I don’t blame our lack of alternative energy sourxes on either Reagan or Clinton. I blame on the anti-nuke Hysterics and NIMBY types.
In the nineties we had such cheap energy. That would have been a great time to really invest in alternatives, we could have set up the infrastructure to move away from oil. I agree that nuclear energy is helpful, but even that has limits in terms of really dealing with the future. If production is peaking and demand is rising, well, tough times ahead...
 
Written By: Scott Erb
URL: http://faculty.umf.maine.edu/~erb/blog.htm
Maybe if Carter hadn’t ban reprocessing spent fuel, we would be 70% nuclear (like France), instead, he chose to do something so utterly stupid it damn near killed the only alternative capable of replacing the semi-friendly oil nation he screwed over. Today, were stuck with oil, not that oil production is anywhere near peaking, proven reserves at $75 make Arabia look like the quaker state, but it would be nice to have an alt source of energy.
 
Written By: John
URL: http://
Don’t bother to read this, it is cited as a block of BS for reference only:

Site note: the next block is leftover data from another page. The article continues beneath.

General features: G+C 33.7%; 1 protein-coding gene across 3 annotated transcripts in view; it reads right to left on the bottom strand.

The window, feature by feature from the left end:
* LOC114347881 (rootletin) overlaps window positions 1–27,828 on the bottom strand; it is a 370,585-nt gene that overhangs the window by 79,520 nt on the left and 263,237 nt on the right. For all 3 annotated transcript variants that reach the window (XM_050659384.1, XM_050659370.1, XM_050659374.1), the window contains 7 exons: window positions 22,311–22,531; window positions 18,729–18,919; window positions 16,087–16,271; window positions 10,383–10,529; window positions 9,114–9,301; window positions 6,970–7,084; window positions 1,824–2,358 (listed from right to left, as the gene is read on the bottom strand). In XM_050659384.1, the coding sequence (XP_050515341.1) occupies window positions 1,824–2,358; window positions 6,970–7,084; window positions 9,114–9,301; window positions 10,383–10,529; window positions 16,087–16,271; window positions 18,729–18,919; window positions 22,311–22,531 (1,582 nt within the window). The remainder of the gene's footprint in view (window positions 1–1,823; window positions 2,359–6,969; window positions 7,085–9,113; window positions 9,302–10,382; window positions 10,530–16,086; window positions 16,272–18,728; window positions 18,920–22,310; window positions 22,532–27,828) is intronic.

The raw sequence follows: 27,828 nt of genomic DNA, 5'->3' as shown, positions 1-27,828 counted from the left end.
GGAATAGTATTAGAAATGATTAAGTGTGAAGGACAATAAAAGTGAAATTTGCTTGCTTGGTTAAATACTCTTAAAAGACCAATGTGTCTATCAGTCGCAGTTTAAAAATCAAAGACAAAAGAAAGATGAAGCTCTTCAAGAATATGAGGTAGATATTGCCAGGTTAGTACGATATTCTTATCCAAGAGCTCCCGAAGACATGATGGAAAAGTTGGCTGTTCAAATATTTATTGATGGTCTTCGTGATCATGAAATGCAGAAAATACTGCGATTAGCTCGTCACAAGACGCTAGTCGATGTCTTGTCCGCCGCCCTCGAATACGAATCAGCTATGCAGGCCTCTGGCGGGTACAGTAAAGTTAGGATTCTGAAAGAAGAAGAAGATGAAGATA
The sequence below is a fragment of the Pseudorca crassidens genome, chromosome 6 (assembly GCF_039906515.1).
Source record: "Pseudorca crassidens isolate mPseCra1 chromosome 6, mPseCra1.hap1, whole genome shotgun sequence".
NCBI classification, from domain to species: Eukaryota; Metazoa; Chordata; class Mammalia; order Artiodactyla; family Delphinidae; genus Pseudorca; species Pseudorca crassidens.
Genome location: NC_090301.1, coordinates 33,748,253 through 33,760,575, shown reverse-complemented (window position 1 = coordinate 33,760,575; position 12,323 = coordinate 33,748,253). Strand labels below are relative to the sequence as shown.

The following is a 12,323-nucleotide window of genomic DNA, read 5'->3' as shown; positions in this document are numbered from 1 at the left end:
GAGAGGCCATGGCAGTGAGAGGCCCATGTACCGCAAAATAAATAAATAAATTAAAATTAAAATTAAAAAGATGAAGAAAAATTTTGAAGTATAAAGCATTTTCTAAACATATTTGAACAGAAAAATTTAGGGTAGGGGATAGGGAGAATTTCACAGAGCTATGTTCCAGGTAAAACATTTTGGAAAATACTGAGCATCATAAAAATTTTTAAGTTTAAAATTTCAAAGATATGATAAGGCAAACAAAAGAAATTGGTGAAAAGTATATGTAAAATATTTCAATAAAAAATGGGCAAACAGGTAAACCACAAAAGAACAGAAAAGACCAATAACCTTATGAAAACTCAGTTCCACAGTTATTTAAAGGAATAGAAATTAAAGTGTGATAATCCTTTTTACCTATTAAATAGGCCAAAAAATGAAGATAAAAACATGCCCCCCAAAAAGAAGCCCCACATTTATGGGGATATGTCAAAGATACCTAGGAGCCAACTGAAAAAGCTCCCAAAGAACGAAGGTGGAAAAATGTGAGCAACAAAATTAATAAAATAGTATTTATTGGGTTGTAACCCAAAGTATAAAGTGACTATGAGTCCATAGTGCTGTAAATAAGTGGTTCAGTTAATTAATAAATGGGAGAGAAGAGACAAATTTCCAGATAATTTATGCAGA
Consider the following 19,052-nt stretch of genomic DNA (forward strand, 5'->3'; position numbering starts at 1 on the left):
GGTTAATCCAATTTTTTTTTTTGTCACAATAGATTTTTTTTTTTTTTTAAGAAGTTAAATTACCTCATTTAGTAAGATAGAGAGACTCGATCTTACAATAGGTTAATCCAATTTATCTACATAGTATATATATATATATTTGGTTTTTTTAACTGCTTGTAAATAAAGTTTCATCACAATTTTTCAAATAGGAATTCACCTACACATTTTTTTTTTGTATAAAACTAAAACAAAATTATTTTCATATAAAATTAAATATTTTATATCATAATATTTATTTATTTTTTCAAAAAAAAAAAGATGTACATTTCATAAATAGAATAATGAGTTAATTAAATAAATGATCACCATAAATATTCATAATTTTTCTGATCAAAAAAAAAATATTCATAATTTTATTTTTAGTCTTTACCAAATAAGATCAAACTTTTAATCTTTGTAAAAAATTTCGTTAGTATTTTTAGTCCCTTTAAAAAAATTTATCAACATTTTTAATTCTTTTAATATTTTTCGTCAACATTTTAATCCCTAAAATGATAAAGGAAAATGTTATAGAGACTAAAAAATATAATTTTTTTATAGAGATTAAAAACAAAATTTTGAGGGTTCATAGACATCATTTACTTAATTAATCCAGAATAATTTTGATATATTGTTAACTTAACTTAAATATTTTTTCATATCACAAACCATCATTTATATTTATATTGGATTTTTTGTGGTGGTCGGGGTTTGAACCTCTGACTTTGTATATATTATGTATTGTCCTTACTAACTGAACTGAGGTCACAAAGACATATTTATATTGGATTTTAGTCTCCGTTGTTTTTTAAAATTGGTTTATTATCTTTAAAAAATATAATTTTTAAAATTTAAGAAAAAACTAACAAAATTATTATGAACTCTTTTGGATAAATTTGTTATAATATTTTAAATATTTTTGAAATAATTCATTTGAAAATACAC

”If Carter and the Democrats in general are so magnificent in foreign policy and good at getting allies to help, why couldn’t Carter get our European allies to do anything more than shrug helplessly when Iran occupied our embassy?Short answer: Carter and the Democrats have not been magnificent in foreign policy. Carter’s better now with age and the ability to speak from principle without political calculations, but overall in terms of foreign policy I’d rank Presidents thusly:Truman: Debacle in Korea caused the war to drag on three years longer than need be, and created a more entrenched division. Stirring up anti-Communism created McCarthyism, and prevented the US from being able to react differently when The Evil One (Stalin) died, thus assuring a military arms race. Grade: DEisenhower: Recognized danger of military industrial complex and big government in foreign policy. Focused on using nuclear power to a strategic advantage, covert deals in the third world. Set up future problems, but generally protected the national interest. Grade: BKennedy: Ambitious foreign policy set up the most dramatic failure of US policy in recent history. Started a slide from US as dominant militarily to parity with the Soviet Union. Grade: D-Johnson: Took the Vietnam war as a test of his manhood, and didn’t have the strength to admit the reality of the situation. Gets credit for realizing he could do no more good in 1968 and refusing to run for another term. Grade: DNixon: Detente brought the US in line with new strategic realities, and set up a peaceful end to the Cold War. Good in dealing with the Soviets, but treatment of the third world as pawns on a global power chess board set up many of the current problems. Grade: B-Ford: Too little time to change. Grade: IncompleteCarter: Overly idealistic at the beginning, indecisive when challenges emerged. Too detail oriented and worried about making an error. Tried to choose compromise path between Brzezinski and Vance rather than following a clear line. Was not up to the challenges of the time. Grade: C-Reagan: Personal diplomacy very good, he recognized Gorbachev as wanting reform and thus shifted tone and policy, thereby completing detente’s effort for a peaceful end of the Cold War and ultimately the defeat of Communism. Iran-Contra and arms of hostages weakened our position in the Mideast, as did the policy in Lebanon. Proactive policies in the Mideast then could have avoided the situation we’re in today. Grade: BBush: Brilliant reaction to the end of the Cold War; did not taunt or try to take advantage of the Soviet fall, but supported efforts of new countries to establish themselves. Supported German unification, brought together a global alliance against Iraqi aggression. Mid-east policy incoherent before the war, and didn’t deal with post-war challenges; neglected the third world. Grade: B/B+Clinton: Emphasis on expanding American trade neglected confronting the strategic shift after the Cold War. Never came to grips with new strategic realities in the Mideast, refused to help in Rwanda, a true genocide, yet got NATO involved in a problemmatic war in Kosovo, with a strategy that was morally questionable. Grade: C-Bush II: Failure to develop coherent post 9-11 policy; the ’war on terror’ became divided between Iraq, Afghanistan, and idealistic efforts to spread democracy, and not focused on a true global effort. Misjudged American power and ability to control events, and got caught in a strategic disaster in Iraq that immensely weakened the US and made the challenges harder to face and America’s position more vulnerable. A shift to more realism and less ’cowboy diplomacy’ after 2005 improved things, but he like LBJ was unable to admit he made a fundamental strategic error. Grade: D-The Democrats average around D, the Republicans in the B range. Bush is, in some ways, too much like John F. Kennedy and LBJ.”